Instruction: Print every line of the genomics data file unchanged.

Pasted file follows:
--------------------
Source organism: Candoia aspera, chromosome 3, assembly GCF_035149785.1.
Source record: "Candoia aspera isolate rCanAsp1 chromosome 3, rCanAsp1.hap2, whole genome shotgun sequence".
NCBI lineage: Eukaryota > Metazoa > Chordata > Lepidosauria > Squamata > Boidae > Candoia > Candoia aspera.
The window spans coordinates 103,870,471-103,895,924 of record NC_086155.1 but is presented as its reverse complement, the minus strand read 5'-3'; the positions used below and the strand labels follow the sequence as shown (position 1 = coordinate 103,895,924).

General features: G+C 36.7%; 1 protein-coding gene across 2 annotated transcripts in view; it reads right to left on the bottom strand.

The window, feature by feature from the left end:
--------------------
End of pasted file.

Source organism: Candoia aspera, chromosome 3, assembly GCF_035149785.1.
Source record: "Candoia aspera isolate rCanAsp1 chromosome 3, rCanAsp1.hap2, whole genome shotgun sequence".
NCBI lineage: Eukaryota > Metazoa > Chordata > Lepidosauria > Squamata > Boidae > Candoia > Candoia aspera.
The window spans coordinates 103,870,471-103,895,924 of record NC_086155.1 but is presented as its reverse complement, the minus strand read 5'-3'; the positions used below and the strand labels follow the sequence as shown (position 1 = coordinate 103,895,924).

General features: G+C 36.7%; 1 protein-coding gene across 2 annotated transcripts in view; it reads right to left on the bottom strand.

The window, feature by feature from the left end: